A New York City sanitation worker's courageous act is being hailed as an act of heroism.
Curtis Jackson, a retired Marine, told the New York Times that he and his partner were on their way to start clearing trashcans in Midtown Manhattan around 6 a.m. Tuesday morning.
Along the way, the two made what was supposed to be a brief pitstop at a 7-Eleven. When the sign for the bathroom said "employees only," Jackson made his way over to the cashier to ask for the key.
That's when he noticed a man at the counter who looked suspicious.
"I noticed a gentleman with his hand. At first, I didn't know what it was. I saw him just like this pointing what appeared to be a weapon at the cashier," Jackson told WABC-TV.
That's when the ex-military man crept down one of the aisles behind the man, grabbed his arm and pinned him to the floor.
“My main concern was to try to get the weapon away from that cashier and not point it to my partner,” Jackson told the Times. “I didn’t even think about it. I just did it.”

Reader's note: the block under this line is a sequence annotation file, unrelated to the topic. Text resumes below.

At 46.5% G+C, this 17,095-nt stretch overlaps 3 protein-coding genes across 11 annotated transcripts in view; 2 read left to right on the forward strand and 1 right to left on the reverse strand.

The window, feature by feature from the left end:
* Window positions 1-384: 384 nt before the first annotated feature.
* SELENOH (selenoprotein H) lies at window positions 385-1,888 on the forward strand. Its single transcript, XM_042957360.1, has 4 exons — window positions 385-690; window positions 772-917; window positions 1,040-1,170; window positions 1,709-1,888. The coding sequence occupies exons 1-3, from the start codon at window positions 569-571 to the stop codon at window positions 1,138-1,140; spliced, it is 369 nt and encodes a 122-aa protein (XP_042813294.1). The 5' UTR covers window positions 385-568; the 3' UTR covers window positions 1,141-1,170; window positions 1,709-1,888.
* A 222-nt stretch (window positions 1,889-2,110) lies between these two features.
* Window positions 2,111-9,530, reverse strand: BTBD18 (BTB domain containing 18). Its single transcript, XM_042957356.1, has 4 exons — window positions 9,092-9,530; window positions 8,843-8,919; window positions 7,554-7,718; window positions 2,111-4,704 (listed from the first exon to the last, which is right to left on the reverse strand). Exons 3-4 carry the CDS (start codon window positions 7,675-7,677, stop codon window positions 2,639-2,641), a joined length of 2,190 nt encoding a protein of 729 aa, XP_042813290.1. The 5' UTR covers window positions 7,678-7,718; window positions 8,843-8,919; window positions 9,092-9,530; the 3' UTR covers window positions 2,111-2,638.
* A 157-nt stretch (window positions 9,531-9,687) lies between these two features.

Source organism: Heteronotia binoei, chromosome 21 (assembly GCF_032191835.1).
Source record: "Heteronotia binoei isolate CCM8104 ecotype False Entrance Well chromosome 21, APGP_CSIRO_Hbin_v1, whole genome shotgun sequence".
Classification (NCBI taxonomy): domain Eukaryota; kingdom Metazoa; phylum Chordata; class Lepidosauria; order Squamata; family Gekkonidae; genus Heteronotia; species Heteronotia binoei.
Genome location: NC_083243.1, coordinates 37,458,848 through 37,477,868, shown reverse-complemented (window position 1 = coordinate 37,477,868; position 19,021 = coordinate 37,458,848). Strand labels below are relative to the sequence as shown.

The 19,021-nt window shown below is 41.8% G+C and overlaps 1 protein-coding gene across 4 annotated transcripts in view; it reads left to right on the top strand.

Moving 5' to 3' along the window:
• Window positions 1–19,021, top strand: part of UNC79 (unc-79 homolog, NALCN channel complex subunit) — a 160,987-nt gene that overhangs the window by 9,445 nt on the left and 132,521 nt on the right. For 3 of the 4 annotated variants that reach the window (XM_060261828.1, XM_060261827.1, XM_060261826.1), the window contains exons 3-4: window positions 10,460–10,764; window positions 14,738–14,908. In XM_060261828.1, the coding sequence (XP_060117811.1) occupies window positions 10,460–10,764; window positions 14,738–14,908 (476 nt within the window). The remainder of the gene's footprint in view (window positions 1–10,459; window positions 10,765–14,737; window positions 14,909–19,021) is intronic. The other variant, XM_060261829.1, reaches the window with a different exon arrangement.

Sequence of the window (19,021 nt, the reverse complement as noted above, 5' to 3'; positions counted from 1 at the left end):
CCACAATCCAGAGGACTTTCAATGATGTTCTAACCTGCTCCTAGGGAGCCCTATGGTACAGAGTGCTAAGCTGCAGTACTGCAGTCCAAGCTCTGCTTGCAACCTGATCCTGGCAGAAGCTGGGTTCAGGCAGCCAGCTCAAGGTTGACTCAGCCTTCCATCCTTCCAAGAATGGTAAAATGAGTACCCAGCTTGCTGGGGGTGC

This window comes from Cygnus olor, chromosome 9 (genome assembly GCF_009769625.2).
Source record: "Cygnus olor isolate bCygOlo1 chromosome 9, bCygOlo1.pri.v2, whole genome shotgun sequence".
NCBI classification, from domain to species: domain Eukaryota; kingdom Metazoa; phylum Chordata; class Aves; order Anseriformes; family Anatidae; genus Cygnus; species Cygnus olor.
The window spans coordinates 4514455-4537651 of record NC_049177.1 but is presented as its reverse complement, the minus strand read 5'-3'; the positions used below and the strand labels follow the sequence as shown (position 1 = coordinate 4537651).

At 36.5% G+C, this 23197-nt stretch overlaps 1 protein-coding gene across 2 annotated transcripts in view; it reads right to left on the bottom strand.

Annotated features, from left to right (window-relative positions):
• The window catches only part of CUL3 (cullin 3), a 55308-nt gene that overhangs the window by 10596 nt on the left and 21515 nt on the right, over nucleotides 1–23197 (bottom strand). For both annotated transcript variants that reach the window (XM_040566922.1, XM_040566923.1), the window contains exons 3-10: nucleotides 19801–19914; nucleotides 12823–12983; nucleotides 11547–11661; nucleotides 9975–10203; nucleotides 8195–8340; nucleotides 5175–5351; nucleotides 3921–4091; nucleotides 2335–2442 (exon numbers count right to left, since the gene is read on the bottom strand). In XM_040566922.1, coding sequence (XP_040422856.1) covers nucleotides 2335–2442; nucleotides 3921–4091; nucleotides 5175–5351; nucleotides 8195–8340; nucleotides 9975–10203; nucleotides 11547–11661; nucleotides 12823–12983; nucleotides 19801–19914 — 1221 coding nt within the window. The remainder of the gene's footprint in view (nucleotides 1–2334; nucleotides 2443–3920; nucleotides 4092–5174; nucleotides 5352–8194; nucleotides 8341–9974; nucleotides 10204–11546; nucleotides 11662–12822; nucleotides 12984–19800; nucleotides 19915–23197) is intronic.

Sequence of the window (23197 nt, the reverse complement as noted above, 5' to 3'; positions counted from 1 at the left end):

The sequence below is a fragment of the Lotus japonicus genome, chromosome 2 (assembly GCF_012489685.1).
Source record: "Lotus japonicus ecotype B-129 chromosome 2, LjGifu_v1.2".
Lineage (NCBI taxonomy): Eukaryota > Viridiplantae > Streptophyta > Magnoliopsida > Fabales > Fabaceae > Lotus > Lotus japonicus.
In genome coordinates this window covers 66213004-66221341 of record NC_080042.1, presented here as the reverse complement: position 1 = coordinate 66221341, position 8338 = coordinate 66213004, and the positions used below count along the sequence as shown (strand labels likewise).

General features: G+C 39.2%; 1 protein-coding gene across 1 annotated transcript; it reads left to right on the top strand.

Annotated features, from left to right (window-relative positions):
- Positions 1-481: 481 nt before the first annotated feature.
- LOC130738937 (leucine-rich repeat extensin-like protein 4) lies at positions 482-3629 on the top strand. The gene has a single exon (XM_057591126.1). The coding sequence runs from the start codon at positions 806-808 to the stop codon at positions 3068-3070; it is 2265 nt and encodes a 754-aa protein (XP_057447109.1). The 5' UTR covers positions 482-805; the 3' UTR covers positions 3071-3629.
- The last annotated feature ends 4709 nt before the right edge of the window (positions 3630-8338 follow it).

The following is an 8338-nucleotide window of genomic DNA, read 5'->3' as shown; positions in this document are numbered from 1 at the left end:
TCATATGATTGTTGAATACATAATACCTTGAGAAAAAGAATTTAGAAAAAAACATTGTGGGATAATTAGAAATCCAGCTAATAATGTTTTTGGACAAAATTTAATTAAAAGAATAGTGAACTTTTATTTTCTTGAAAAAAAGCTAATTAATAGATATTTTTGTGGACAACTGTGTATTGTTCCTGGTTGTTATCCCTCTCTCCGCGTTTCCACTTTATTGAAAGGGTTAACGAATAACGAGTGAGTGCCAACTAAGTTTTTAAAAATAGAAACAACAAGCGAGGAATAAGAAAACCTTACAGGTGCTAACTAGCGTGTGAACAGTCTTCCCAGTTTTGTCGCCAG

While Jackson kept the suspect pinned, his sanitation partner Keiron Phillips called police, who arrived just minutes later.
Nicholas Micena, 47, was arrested and booked on charges of third-degree robbery, criminal possession of a hypodermic instrument and criminal possession of a weapon. Officers later discovered that the "weapon" Micena was carrying was only a marker. Micena is homeless and has a lengthy criminal record, according to police.
Jackson has been hailed a hero for playing a part in what he perceived as a potentially deadly situation. He said he has been inundated with calls from officials wanting to commend him and reporters seeking interviews.
Despite all the attention, however, Jackson said he just wanted to stop what was going on without anyone getting shot.
“All I wanted to do was to use the bathroom. And then all of this happened. But that’s just taking out the garbage," Jackson said.
See the courageous move, caught on surveillance video:
Jackson joined the city's sanitation department in July 2014 after working 15 years as an emergency medical technician for the fire department. He served as a Marine from 1995 to 2003, retiring as a corporal.
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